Film by Eric Minh Swenson.
Since the early 1980’s Lang has explored his Circles in concert with his Word Work, begun in the early 70’s. This exhibit is the first time the Words will be installed along with Lang’s Circles in a gallery. The Circles and the Words combine seemingly opposing elements: the rational and the emotional, the harmonic and the dissonant, and a high degree of controlled randomness.
Lang is deeply devoted to the physical act of painting: that creative period when he focuses exclusively on the subtle interaction of brush, hand, paint and canvas. Lang states, “I ensure a free mind while applying paint to surface.” From a distance, all of his works appear to be precisely painted, almost machine-made, but up-close they are distinctly hand-made. In planning and executing the Circle Paintings, Lang first selects his palette, devising a chart to determine, or to use Lang’s word “navigate”, their sequence within the composition. “I do this preliminary work to eliminate the burden of mind while touching the surface with pigment.”
Using these charts, simple mathematical models, and logic at the preparatory stage thus frees Lang to be “hyper-present” when painting. The process introduces a degree of chance and the unexpected into his works, which Lang relates to both musical compositions (especially the works and writings of John Cage) and the ambient sounds we hear everyday. When he was in his late teens, Lange began taping the random sounds he heard at home and while traveling. Seeking to depict in paint those indiscriminate passages of sound and silence, he invented numerous ways to introduce chance, lyricism, textures, and rhythms into his painting– a process that can extend over many months on a given work.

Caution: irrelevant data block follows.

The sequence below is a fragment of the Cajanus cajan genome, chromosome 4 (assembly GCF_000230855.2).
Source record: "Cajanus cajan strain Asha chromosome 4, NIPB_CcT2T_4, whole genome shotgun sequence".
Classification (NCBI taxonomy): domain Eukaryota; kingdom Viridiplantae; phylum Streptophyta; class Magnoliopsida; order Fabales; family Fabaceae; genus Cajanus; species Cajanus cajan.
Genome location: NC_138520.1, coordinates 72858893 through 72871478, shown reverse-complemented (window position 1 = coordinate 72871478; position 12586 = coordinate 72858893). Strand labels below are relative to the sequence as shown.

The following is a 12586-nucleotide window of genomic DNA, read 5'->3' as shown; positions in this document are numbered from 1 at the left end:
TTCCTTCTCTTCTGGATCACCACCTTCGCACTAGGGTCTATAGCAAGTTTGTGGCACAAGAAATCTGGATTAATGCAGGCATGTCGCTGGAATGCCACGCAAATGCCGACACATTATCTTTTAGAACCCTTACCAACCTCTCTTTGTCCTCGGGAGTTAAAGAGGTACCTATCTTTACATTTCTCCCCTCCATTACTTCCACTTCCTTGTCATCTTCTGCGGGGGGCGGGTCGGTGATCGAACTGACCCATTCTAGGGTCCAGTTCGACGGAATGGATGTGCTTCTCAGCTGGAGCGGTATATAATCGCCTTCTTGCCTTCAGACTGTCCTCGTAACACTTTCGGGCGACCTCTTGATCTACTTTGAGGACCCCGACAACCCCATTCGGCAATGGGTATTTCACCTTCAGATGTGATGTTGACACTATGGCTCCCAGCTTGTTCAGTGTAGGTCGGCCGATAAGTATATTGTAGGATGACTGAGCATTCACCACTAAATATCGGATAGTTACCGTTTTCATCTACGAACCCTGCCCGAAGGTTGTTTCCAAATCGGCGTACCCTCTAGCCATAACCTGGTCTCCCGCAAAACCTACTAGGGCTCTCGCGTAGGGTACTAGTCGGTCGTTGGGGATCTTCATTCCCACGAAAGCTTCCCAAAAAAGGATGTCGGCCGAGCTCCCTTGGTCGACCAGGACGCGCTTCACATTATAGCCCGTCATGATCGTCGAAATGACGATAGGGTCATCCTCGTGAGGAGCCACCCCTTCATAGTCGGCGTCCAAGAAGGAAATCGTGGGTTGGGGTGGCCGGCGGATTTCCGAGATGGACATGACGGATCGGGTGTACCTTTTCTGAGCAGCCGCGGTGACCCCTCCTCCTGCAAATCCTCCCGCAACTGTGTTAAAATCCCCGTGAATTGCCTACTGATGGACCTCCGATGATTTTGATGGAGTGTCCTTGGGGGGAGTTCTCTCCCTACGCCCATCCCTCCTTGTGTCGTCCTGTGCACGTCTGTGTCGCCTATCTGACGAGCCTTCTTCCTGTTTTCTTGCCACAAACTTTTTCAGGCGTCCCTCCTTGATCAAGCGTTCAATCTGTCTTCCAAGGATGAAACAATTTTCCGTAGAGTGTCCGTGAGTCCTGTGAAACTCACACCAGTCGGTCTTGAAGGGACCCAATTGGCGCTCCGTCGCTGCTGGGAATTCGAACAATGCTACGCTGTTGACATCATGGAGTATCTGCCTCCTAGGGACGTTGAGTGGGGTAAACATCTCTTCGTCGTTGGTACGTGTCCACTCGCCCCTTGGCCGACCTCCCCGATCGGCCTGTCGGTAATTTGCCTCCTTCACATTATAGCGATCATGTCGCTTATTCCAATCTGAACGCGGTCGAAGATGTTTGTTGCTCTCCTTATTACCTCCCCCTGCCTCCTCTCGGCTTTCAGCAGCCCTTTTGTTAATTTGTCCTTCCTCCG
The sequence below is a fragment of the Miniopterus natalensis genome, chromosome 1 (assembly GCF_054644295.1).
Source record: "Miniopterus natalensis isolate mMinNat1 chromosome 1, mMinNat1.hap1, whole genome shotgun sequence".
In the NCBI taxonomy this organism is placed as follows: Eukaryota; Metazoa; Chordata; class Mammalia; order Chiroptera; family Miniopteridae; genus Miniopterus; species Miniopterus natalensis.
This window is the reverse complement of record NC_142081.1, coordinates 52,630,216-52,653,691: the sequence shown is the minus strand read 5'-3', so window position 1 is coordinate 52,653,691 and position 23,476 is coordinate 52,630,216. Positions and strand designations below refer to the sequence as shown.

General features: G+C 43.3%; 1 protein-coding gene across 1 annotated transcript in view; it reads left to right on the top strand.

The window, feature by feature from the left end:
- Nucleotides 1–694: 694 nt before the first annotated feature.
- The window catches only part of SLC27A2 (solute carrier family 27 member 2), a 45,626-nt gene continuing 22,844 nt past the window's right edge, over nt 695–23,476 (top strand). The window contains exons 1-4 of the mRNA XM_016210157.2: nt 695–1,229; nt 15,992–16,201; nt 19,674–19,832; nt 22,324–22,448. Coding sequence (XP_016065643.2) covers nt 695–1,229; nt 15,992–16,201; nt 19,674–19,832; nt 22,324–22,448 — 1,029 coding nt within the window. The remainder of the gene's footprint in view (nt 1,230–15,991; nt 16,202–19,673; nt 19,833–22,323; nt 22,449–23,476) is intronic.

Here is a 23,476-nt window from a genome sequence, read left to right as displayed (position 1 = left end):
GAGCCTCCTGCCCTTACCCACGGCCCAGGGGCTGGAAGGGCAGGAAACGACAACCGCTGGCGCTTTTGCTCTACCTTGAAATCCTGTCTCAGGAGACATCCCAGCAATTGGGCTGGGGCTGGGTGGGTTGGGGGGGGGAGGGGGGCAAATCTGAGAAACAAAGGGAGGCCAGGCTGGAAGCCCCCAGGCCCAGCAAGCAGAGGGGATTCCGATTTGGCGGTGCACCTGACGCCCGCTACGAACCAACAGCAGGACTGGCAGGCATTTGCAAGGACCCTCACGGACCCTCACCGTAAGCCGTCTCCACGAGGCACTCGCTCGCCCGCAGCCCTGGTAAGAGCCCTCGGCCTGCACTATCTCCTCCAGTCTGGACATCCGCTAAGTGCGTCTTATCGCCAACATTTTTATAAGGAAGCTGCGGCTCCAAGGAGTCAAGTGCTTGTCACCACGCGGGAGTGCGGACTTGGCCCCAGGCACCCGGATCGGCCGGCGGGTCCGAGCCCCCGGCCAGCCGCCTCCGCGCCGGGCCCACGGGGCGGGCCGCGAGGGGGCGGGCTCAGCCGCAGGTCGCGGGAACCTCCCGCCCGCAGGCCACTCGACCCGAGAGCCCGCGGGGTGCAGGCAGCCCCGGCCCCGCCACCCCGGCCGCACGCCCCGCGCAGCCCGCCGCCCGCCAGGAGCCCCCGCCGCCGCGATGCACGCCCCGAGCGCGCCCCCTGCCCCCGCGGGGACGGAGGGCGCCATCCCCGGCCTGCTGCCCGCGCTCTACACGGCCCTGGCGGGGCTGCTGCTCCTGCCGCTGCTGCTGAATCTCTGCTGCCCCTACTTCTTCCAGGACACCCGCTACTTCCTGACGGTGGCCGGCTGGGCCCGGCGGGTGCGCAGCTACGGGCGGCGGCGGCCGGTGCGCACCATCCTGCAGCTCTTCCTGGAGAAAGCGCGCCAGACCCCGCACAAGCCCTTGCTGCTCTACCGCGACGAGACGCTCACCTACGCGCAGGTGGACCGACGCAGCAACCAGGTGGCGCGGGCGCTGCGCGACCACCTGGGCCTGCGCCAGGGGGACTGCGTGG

Lang’s concepts relate most closely to marks and symbols that Paul Klee used in his paintings and drawings during the early 20th century, and the origins of trance works witnessed in the primal marks and geometry of Paleolithic sites in Europe and petroglyphs in California.
The tradition of circle paintings is indelibly linked to the symbolism of the circle itself. As a sign of perfection, unity, wholeness, infinity, and cosmic order among many other associations, circle paintings date from pre-historic times. The circular composition or tondo became common in the fifteenth and early sixteenth centuries, when artists (particularly Botticelli and Raphael) utilized the shape to focus the viewer’s attention on center.
“The Words help me unravel and process the horror and magic of people. The Circles have always been a vehicle for drawing the future my way while expanding the present... a kind of tow rope to eternity.”
For more info on Eric Minh Swenson or project inquiries visit his website: thuvanarts.com. You can also visit the art film series page at thuvanarts.com/take1.